Another photo dated 1950 was in the same pile as this one from Doris’s years in St. Louis. An accompanying note suggests that the fellow on the right in the rear was comedian Jan Murray. I believe that Irwin Silber was the guitarist on the left of the photo. He was one of the editors of People’s Songs in the late 1940s and became editor of Sing Out! magazine in 1950. If anyone can identify others in the photo that’d be great – I think the blacklist is gone. I have an idea one of the other fellows may be Waldemar Hille.
“Out of the eater came forth meat, and out of the strong came forth sweetness” Judges 15
That out of the body of feared strength,
The lion of father of my fathers
where the Ark shows the sign to us,
Should be the nest of bees
In which I am one in name.*
Riddle of appearance,
That the lion asks with his eyes
For other becoming, and cannot
That bees might beget butterflies,
But habitate honeycombs,
Honey in the lion,
The living part of death,
My mother and father natures
And their ancient body breath
Grows in mine
How sweet the song may be/become,
How strong the thought/the answers.
Audacity of life:
The possibility of finding and of loss,
I speak of Them,
I am Thou,
Saying Yes and No in meeting,
*Dvorah, meaning a bee, is the Hebrew name for Doris.
See the Way of Response by Martin Buber
(all text above as excerpted from Doris’s book – MG)
Who is out in the reigning rain?
The giants and the insects
The swimmers and the drowners
Lie in the majesty of water
Brimming the country’s cup past thirst
If only we could drink of history,
And be as Noah,
Filled with oceans
Yet above the flood
Subject as I am
To the tyranny of wicked days
And something of a beast
Saved in its stall with food and warmth,
Yet human in my forty thousand days
I send forth a raven
(MG note: In that year, Doris married Bernie.)
Irving Silberg, 1st president of Wantagh, NY Mid-Island YM-YWHA, wrote to the family recently:
Your mother was the driving force and an inspiration in the founding of the Mid-Island Y. I have memories of her dedicated energy and creativity.
Today the Mid-Island Y JCC is based in Plainview, NY and has 12000 members.
Sometime during Doris’s childhood, she related many times, she broke a rule and didn’t tell anyone. She peeked through a window into a small Hasidic worship space in Brooklyn, only to see her grandfather, Nathan, dancing with other men, in some mysterious ecstatic devotion, all with their eyes closed, so nobody detected her spying. No other females were present. She recalled leaning down; the space may have been below the ground floor, with a short window just above ground level.
I asked what sect such men could have belonged to. “The Kobriner Rebbe” she answered. Who was that? This is not a simple question. But I will say this: Kobrin was in the neighborhood of my father’s family. Not my mother’s. Kobrin, now in Belarus, was 400 miles away from Felstyn, then part of Austro-Hungaria. This man, Nathan, perhaps he just coincidentally stumbled into and embraced a nearby congregation that happened to be the Brooklyn home of a community that had fled violence in the old country. Or perhaps back in Austro Hungaria he or his own father had heard of a sage in the pale of settlement and made the pilgrimmage; then deliberately lived near their outpost in the new world. Hard to say.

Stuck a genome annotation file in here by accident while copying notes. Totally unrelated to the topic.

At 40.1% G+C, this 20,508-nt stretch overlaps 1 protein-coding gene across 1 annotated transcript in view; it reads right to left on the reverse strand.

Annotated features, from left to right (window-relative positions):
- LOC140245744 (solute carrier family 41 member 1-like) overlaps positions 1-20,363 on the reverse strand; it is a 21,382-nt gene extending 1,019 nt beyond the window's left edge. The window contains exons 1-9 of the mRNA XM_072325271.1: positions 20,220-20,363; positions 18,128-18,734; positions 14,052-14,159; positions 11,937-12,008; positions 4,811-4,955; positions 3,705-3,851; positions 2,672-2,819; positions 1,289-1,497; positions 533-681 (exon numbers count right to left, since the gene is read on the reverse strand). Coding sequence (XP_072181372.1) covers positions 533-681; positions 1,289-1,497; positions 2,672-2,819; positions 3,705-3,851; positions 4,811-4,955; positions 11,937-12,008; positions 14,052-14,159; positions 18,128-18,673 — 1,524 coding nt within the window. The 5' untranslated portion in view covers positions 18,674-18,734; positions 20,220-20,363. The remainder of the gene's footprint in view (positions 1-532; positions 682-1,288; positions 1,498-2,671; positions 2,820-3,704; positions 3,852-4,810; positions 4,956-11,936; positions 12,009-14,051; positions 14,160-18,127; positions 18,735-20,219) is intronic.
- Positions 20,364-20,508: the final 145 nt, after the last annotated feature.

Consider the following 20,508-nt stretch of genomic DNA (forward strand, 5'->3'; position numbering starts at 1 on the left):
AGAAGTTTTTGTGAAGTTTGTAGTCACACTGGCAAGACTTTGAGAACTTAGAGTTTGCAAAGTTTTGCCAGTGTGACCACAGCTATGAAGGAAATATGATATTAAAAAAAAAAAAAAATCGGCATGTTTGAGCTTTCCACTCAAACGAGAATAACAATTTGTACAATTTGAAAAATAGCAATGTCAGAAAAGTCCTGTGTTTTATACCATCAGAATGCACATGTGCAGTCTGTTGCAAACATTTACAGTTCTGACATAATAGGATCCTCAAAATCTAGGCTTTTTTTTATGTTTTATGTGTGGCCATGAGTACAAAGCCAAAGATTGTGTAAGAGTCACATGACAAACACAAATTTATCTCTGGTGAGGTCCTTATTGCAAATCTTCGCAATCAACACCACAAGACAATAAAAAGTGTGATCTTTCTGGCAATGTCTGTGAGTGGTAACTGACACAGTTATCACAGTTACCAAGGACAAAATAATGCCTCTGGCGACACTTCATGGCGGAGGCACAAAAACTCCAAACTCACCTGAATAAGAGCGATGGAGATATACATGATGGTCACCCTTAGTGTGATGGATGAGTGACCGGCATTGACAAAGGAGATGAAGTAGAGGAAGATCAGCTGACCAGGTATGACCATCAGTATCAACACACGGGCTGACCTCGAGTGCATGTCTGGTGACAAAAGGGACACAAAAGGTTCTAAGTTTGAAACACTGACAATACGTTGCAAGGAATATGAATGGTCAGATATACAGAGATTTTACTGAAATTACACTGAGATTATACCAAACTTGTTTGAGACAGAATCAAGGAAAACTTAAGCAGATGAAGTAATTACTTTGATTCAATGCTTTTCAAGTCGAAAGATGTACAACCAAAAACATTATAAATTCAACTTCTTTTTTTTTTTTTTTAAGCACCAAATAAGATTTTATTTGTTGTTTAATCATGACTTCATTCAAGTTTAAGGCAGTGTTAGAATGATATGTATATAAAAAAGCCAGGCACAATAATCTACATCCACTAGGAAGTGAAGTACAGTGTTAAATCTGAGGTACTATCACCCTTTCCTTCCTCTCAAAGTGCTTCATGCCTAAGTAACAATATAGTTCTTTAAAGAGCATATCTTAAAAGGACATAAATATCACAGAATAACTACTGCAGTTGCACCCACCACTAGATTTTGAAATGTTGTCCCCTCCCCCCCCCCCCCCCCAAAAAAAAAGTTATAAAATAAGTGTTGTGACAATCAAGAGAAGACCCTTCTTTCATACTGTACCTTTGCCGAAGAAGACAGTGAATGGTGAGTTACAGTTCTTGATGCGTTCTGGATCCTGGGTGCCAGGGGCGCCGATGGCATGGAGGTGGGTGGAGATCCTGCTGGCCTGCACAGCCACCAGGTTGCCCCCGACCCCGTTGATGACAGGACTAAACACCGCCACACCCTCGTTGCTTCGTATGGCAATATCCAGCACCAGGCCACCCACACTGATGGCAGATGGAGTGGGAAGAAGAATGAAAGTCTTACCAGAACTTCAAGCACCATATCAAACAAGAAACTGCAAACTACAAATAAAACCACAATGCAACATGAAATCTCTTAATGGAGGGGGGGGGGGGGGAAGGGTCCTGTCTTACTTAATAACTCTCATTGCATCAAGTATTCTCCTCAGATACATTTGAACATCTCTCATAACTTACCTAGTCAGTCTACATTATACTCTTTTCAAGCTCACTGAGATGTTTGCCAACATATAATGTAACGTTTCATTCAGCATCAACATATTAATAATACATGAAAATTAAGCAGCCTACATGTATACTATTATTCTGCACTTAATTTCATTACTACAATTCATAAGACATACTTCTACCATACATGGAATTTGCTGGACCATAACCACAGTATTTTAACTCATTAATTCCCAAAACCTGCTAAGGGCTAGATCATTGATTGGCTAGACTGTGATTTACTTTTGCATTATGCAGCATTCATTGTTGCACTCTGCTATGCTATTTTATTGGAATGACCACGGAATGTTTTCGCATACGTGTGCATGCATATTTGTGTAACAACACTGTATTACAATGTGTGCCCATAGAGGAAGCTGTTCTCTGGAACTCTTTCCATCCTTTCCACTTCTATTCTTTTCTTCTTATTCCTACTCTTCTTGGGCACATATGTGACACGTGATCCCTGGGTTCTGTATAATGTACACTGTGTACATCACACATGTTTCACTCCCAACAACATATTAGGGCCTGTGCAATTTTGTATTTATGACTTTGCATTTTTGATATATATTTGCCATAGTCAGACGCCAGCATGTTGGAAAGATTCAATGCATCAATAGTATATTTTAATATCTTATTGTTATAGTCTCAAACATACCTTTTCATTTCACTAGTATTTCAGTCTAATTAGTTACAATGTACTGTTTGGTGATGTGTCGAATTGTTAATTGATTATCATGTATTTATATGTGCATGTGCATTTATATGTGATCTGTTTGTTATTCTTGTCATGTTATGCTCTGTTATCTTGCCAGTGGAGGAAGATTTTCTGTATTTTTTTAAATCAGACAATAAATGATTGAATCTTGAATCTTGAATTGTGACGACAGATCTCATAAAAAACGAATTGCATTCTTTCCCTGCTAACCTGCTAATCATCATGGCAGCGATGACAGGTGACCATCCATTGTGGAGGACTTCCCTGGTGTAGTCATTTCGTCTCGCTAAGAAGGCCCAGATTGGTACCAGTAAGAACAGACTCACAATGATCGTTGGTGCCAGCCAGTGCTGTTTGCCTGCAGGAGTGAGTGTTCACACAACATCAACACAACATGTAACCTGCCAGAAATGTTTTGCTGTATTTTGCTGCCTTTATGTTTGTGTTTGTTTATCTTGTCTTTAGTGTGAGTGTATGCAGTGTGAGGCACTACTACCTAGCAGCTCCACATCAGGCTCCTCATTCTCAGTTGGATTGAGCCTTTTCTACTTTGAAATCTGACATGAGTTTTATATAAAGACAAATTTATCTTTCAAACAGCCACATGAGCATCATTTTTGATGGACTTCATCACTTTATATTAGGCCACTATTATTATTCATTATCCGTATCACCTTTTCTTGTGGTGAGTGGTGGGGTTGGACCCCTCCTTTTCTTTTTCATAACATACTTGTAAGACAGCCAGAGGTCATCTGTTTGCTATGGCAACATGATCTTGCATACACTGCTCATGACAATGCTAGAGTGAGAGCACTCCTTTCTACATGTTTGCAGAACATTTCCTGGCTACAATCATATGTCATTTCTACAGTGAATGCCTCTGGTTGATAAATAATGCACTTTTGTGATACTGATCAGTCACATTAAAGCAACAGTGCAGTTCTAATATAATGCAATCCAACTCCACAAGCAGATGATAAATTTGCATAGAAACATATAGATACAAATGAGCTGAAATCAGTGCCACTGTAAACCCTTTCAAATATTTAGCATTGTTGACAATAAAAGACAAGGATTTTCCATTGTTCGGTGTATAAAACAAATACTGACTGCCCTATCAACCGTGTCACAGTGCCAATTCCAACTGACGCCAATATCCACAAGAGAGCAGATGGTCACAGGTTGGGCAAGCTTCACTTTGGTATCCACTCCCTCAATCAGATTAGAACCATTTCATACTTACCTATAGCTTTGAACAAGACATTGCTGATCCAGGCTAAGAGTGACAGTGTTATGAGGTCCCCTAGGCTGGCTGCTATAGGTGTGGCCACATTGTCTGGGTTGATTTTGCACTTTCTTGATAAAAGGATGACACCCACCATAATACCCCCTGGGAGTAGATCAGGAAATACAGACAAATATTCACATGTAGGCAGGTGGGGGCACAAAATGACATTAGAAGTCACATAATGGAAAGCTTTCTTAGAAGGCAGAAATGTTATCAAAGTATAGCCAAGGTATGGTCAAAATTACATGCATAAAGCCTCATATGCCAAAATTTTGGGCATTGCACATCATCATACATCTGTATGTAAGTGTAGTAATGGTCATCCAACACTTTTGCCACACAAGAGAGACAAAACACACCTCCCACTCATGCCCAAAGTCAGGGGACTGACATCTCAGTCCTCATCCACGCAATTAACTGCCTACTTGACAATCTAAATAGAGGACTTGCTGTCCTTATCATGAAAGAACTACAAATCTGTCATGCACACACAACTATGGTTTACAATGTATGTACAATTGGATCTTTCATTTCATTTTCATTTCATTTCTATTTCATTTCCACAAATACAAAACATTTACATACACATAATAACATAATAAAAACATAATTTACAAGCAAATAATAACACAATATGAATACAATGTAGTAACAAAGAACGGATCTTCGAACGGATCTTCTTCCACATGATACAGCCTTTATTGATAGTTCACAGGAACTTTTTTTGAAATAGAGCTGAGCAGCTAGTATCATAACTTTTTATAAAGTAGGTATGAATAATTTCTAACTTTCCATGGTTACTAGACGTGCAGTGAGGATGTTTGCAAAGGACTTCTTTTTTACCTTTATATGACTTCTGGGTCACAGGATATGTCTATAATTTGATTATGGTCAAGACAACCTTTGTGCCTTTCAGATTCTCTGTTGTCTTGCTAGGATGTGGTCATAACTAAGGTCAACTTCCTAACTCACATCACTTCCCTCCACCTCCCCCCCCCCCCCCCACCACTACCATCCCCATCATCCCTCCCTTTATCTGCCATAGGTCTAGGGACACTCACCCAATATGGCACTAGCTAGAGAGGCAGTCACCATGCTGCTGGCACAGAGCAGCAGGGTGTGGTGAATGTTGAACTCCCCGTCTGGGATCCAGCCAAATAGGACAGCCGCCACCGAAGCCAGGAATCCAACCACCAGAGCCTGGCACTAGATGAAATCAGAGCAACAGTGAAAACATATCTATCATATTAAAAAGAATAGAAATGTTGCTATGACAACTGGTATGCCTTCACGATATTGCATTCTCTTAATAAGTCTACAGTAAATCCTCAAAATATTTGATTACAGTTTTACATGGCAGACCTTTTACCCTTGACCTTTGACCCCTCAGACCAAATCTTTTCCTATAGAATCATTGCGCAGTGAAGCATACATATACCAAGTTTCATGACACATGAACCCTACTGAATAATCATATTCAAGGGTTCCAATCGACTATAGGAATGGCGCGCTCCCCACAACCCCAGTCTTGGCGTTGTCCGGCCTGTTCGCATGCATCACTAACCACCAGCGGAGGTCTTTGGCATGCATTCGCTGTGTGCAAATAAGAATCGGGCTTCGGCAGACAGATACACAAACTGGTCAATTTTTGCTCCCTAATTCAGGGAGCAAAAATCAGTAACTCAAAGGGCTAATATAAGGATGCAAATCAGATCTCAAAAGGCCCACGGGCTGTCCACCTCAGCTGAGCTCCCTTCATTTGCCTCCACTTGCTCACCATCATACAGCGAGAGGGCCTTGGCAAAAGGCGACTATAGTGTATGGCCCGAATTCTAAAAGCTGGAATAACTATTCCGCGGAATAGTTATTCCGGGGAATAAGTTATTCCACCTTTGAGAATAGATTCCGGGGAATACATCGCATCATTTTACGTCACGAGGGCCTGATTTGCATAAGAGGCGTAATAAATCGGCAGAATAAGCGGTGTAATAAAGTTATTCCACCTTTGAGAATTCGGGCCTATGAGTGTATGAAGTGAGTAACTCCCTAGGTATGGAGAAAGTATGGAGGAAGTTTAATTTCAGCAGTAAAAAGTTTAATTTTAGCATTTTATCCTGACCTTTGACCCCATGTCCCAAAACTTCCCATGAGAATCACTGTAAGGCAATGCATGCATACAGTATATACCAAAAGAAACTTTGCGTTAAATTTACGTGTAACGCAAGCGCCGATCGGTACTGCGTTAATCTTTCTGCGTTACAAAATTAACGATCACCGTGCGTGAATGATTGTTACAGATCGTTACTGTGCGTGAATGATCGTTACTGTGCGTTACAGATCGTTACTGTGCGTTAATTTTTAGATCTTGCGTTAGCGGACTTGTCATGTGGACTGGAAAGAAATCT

But whatever happened, it is uncanny that Doris’s grandpa Nathan befriended a community that came from hundreds of miles away from his own country; a community that’s associated with the family of Doris’s husband Bernie; and that all this occurred decades before Doris met Bernie.
In 1935 when nearly 16 or thereabouts, Doris graduated from a Hebrew day school she had attended for four years, mentored by an eminent and perhaps scandalous teacher who was in some circles ill-regarded as a person of poor morals; perhaps he was, or perhaps the idea of teaching girls Hebrew itself was scandalous then. At that time and place, and so it had been for centuries, Jewish girls did not commonly attend Hebrew school, and Doris’s white-bearded paternal grandfather Nathan vigorously opposed her attendance. Doris’s clean-shaved father Saul, who on other occasions could be strict and forbidding, sided with Doris and paid the tuition all that time, despite the controversy in the community and the conflict with his own father over the matter. Upon graduation the teacher told Doris there was to be no further communication between them.
Perhaps the teacher was the same Harry Aronson who, shortly before his death in 1986 or thereabouts, then known as Rabbi Iosef Tzvi Aronson wrote “In my grandfather’s family, a truly Jewish Torah education was given not only to sons but to daughters” (download this 3.6 Mbyte image of the English version of an Aronson family memorial plaque) and who was also known for the distinction of instituting an adjustment the Jewish calendar of Talmud education.
I myself cannot read a word of Doris’s Hebrew diploma but hope to post the document online at this site, and hopefully someone will translate.